I *love* it when the person who doesn't agree with me explains to me all about those who *do* agree with me and why they have it all wrong. Invariably, when someone else tells you what you think about something or what you do with your life, instead of letting you explain it, especially when the goal is to criticize you, the result is sensationalized and inaccurate.
Which brings us to this.
It is a blog article, on the Scientific American site no less, about why the author believes paleo eaters have their collective carnivorous heads in their keesters because research has shown that, in fact, cavepeople ate a lot of vegetables.
I have so many negative reactions to this article that I can barely keep them organized, but let's try:
1. Who ever said cavemen didn't eat a lot of vegetables? No one as far as I can tell. Certainly no proponent of a paleo diet that I have ever run across. Moreover -- and more importantly for the purposes of anyone trying to manage one's own modern-day health, as opposed to just imitating cavepeople -- did those promoting a paleo diet say anything bad about eating vegetables in the here and now?
No, they didn't. The paleo diet is, in its most basic form, animal protein (and fat), vegetables and fruit. Yup, vegetables are on that list. In fact, I eat a hell of a lot of vegetables, at *every* meal. (Yes, I eat vegetables at breakfast). When I was nearly "vegetarian," 30-35 pounds heavier than I am now, with a fasting blood sugar of 97 and plagued by insulin spikes that had me eating meals or snacks every few hours, I was lucky to eat vegetables at two meals a day, usually ate them only at dinner, and never consumed them at all three meals like I do now. In fact, most vegetarians I know eat a ton of grains -- generally, a lot more grains than actual vegetables -- and much of the focus of the paleo diet is eliminating grains. By and large, we paleo people replace those grains with vegetables, not meat.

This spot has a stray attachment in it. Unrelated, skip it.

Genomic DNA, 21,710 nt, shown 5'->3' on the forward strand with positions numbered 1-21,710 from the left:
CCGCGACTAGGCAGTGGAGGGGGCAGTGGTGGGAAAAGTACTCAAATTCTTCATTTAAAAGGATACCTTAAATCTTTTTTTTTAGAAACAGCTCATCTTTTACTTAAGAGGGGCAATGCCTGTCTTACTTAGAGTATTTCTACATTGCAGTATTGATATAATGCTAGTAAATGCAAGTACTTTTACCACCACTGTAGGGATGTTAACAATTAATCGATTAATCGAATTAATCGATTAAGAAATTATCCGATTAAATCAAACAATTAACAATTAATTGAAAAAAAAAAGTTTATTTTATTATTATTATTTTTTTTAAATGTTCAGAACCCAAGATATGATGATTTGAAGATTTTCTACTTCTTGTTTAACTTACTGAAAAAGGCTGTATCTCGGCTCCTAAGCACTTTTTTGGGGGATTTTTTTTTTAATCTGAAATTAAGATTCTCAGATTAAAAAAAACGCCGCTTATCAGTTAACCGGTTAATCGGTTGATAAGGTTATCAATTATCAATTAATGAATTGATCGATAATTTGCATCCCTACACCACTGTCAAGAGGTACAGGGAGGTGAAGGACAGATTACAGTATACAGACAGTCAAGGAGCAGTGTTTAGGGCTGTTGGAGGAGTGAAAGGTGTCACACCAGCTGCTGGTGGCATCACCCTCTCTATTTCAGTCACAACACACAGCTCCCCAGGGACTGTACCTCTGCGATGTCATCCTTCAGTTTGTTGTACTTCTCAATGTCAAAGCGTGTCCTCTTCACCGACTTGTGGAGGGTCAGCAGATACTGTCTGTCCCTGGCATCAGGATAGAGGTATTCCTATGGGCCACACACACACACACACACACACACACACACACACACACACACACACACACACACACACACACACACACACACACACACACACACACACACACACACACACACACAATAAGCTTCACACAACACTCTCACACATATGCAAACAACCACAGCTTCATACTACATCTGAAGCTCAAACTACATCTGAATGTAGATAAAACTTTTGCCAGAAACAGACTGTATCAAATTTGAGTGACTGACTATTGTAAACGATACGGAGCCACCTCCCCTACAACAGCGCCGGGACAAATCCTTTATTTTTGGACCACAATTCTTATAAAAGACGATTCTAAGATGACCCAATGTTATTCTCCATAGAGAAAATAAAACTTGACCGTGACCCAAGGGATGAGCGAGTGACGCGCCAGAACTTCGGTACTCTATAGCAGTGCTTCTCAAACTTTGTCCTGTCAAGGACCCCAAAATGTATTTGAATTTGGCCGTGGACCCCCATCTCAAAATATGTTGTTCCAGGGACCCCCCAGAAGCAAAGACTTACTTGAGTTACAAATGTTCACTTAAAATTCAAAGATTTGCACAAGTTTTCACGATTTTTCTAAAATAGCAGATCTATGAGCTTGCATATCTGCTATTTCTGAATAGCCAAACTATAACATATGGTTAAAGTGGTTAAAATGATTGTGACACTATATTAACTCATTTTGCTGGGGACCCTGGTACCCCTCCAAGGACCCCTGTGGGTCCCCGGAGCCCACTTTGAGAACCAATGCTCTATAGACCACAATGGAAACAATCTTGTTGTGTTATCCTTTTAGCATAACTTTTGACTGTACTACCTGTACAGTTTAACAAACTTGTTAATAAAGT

However, you would swear from this article that paleo = anti-vegetable. Nothing could be further from the truth. But the truth is inconvenient.
2. Who -- other than the person who wrote the headline -- said that cavepeople were vegetarians, as opposed to omnivores? The use of that word in the title seems not only designed to provoke a dumb fight, but utterly inaccurate, even according to the author, who fesses up in the final footnote that he means that cavemen were *mostly* vegetable-eating, not "vegetarian." The truth seems to be that cavepeople would eat whatever they could grab from a tree, knock off a bush or hunt. Yes, I suspect there were very lean times between big kills, but I also suspect Grok never turned down a hunk of meat, saying, "No thanks, I'm a vegetarian."
3. For the love of all that is good and right, we need to find a better word than "paleo" (says the guy whose blog title has the word in it) to describe our diets. That word just sends those who seem terribly offended with what we do (and don't) eat into a frenzy of caveman-centered talk that is just plain silly and distracting, usually with accompanying pics of Grok and family. I don't know if Liz Wolfe from Cave Girl Eats has the inside edge on the use of the term "ancestral," or whether "non-processed" is the key, but "paleo" just sends the naysayers into a caveman tizzy/discussion that gets us nowhere and distracts from the real issues. Straw men are set up and knocked down by said naysayers and, really, nothing substantive is accomplished.